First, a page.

Keep Dependencies To a Minimum

Sharing data and resources dependent on a particular library can end up as a de facto tight coupling. Instead, you need to ensure that every microservice contains its own dependencies. It also means you should keep shared libraries to a minimum whenever possible. Having to share libraries across numerous microservices can end up causing unnecessary bloat.

This will also make your apps and services language agnostic, as another benefit, as each microservice will be truly as independent and self-sufficient as possible. Queries, responses, and consumed assets can all be formatted using schemas when they’re returned.

Asynchronous Communication

Synchronous communication inherently causes temporal coupling. When a caller expects a response from who they’re calling in a set amount of time, the time-based decisions built into REST come into play. Implementing asynchronous communication solves this issue immediately.

If you’re looking for a simple, stopgap solution to put in place, a circuit breaker configuration will prevent cascading failures from shutting your whole system down. When a response takes too long, the circuit breaker configuration is implemented. You can put a monitoring solution in place when the circuit breaker is tripped as an additional benefit. If you’re looking for more of a permanent solution, you can set up an asynchronous communication like Kafka.

Independent Testing Environments

Another of the main purposes of employing microservice architecture is to prevent cascading failures when one service or asset is disrupted. This means that each microservice should strive toward independent deployment as much as possible. Each microservice having its own testing environment is vital to realize that goal.

Avoid Downstream Testing

Speaking of testing environments, it’s important to make sure each microservice’s test environment is set up properly to avoid outages. Since each microservice needs its own testing environment, try and avoid calling downstream services as much as possible.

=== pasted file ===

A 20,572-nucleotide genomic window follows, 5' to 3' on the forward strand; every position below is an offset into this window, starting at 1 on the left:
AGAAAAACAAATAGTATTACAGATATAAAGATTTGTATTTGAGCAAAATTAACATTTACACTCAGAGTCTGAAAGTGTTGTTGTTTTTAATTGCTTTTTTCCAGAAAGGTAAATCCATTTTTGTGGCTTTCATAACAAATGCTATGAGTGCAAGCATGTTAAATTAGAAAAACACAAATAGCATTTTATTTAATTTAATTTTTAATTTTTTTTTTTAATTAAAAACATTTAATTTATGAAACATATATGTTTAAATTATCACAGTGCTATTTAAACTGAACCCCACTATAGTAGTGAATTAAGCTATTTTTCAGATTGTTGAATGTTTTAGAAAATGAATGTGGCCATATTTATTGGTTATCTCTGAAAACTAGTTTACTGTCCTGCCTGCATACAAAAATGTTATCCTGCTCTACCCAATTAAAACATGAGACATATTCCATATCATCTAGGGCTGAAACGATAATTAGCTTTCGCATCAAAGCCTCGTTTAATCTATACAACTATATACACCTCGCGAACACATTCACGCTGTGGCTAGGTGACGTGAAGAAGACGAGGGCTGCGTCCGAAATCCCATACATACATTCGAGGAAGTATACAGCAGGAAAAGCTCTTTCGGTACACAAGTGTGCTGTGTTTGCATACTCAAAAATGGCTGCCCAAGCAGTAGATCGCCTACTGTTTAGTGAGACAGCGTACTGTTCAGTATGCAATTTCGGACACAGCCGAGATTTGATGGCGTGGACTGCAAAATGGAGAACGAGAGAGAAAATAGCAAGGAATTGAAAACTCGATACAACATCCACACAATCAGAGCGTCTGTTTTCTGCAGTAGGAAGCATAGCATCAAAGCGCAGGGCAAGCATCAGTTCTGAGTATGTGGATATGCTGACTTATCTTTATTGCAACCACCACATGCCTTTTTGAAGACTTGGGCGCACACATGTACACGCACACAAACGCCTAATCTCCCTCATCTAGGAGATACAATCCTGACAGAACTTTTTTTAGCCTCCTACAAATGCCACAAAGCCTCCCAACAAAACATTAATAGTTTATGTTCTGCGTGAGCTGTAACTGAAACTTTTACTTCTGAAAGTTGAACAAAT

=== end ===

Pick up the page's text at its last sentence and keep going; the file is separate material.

If you do need to use a service that’s downstream of any of your microservices, it’s a good idea to create a mockup build. If at all possible, make a mockup of your testing service and include it in the same container that’s running your microservice. This will also prevent connectivity issues from causing issues with your microservice.

Avoid Domain Creep

One model for implementing microservices is to create a microservice for each business subdomain. This isn’t exactly realistic or possible, though, either from a business or a programming angle. The problem lies in selecting what data can be shared and with whom. For every microservice to share all of its data indiscriminately would essentially turn your microservice environment back into a monolith. It also risks exposing sensitive data.

To avoid exposing unnecessary data, try managing data from a single microservice instead. For instance, imagine you’ve got an eCommerce microservice for taking orders. That microservice needs to interact with both billing and shipping.

In this example, once a customer’s payment info has been approved it gets sent on to shipping. Without thinking about it, you might set this up as a linear progression. This is a mistake for numerous reasons, the most important being unnecessarily exposing your customer’s billing information.

Instead, you might have the billing service send a confirmation token when the payment’s been verified. Then the eCommerce microservice would send the order to the shipping service to be processed.

Final Thoughts On Loosely Coupled Microservices

Microservices have been trending for a number of years now. Tech leads continually hear it’s the next big thing and how it’s necessary for their success and survival. But the more mainstream and widespread microservices are, the greater the potential they won’t be employed correctly.

For something to truly be a microservice, it needs to strive to be as self-sustaining as possible. This is also important to realize in order to take advantage of microservices’ benefits.

If you’re serious about keeping your apps online with as little downtime as possible, you should implement loosely coupled microservices as much as possible. It will also help to keep your apps lightweight, streamlined, and efficient, which will also help keep your customers happy.